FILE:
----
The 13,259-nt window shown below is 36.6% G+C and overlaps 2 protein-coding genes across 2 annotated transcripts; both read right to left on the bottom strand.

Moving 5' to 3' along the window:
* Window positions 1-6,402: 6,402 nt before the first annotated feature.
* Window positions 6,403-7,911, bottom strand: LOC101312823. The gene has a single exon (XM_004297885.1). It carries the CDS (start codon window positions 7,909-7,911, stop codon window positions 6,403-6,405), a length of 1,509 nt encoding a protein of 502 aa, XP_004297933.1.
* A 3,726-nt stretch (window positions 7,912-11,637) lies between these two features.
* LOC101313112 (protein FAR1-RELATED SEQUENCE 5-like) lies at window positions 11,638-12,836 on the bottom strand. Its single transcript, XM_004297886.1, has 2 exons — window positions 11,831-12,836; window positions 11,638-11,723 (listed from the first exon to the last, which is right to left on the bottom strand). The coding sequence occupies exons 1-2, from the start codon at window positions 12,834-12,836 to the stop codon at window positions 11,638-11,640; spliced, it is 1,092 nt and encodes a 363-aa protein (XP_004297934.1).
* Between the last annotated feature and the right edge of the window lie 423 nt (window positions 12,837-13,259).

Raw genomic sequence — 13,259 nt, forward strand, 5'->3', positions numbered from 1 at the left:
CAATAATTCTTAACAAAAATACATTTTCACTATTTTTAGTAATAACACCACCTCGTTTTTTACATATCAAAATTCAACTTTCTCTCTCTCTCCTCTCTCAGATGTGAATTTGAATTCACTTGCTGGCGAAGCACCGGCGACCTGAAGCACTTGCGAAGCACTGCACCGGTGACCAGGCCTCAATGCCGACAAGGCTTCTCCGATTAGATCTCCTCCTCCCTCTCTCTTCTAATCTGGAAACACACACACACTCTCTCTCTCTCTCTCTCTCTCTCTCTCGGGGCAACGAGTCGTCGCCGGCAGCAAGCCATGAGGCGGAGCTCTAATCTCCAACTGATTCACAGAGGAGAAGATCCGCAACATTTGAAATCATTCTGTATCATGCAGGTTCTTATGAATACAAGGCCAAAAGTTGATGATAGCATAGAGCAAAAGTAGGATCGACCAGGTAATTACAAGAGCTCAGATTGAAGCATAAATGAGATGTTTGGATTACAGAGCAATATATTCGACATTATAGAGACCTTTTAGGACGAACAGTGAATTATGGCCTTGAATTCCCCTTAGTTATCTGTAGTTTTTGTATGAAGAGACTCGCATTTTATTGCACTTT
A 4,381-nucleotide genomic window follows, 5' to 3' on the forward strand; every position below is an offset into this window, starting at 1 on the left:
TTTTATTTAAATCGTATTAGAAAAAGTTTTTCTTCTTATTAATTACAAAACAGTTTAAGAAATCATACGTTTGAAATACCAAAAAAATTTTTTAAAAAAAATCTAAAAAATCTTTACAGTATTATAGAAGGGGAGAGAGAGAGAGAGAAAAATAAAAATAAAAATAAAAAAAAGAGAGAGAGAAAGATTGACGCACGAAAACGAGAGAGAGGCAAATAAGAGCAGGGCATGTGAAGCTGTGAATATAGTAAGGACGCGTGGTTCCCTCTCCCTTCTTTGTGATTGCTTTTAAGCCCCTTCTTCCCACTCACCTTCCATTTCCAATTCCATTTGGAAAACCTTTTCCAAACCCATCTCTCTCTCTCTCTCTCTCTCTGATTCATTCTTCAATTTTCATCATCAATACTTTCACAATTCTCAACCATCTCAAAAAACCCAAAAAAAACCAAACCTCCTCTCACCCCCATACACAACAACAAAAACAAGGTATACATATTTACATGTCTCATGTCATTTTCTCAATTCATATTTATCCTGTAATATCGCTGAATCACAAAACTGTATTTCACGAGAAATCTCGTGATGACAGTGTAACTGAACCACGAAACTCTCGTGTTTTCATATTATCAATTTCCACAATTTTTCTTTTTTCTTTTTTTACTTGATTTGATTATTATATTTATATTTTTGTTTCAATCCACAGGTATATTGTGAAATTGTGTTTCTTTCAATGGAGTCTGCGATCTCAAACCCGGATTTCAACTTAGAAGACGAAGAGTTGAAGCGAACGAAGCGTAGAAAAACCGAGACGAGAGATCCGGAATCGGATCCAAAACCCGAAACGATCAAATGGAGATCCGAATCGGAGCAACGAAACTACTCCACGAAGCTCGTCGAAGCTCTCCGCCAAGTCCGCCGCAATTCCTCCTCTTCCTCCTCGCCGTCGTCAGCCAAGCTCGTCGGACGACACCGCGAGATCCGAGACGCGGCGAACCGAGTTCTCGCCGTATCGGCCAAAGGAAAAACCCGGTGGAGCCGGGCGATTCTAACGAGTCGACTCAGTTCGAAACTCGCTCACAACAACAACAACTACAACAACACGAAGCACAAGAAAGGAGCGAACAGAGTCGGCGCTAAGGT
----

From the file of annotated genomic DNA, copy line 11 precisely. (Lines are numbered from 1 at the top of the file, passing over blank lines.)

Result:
TTTTATTTAAATCGTATTAGAAAAAGTTTTTCTTCTTATTAATTACAAAACAGTTTAAGAAATCATACGTTTGAAATACCAAAAAAATTTTTTAAAAAAAATCTAAAAAATCTTTACAGTATTATAGAAGGGGAGAGAGAGAGAGAGAAAAATAAAAATAAAAATAAAAAAAAGAGAGAGAGAAAGATTGACGCACGAAAACGAGAGAGAGGCAAATAAGAGCAGGGCATGTGAAGCTGTGAATATAGTAAGGACGCGTGGTTCCCTCTCCCTTCTTTGTGATTGCTTTTAAGCCCCTTCTTCCCACTCACCTTCCATTTCCAATTCCATTTGGAAAACCTTTTCCAAACCCATCTCTCTCTCTCTCTCTCTCTCTGATTCATTCTTCAATTTTCATCATCAATACTTTCACAATTCTCAACCATCTCAAAAAACCCAAAAAAAACCAAACCTCCTCTCACCCCCATACACAACAACAAAAACAAGGTATACATATTTACATGTCTCATGTCATTTTCTCAATTCATATTTATCCTGTAATATCGCTGAATCACAAAACTGTATTTCACGAGAAATCTCGTGATGACAGTGTAACTGAACCACGAAACTCTCGTGTTTTCATATTATCAATTTCCACAATTTTTCTTTTTTCTTTTTTTACTTGATTTGATTATTATATTTATATTTTTGTTTCAATCCACAGGTATATTGTGAAATTGTGTTTCTTTCAATGGAGTCTGCGATCTCAAACCCGGATTTCAACTTAGAAGACGAAGAGTTGAAGCGAACGAAGCGTAGAAAAACCGAGACGAGAGATCCGGAATCGGATCCAAAACCCGAAACGATCAAATGGAGATCCGAATCGGAGCAACGAAACTACTCCACGAAGCTCGTCGAAGCTCTCCGCCAAGTCCGCCGCAATTCCTCCTCTTCCTCCTCGCCGTCGTCAGCCAAGCTCGTCGGACGACACCGCGAGATCCGAGACGCGGCGAACCGAGTTCTCGCCGTATCGGCCAAAGGAAAAACCCGGTGGAGCCGGGCGATTCTAACGAGTCGACTCAGTTCGAAACTCGCTCACAACAACAACAACTACAACAACACGAAGCACAAGAAAGGAGCGAACAGAGTCGGCGCTAAGGT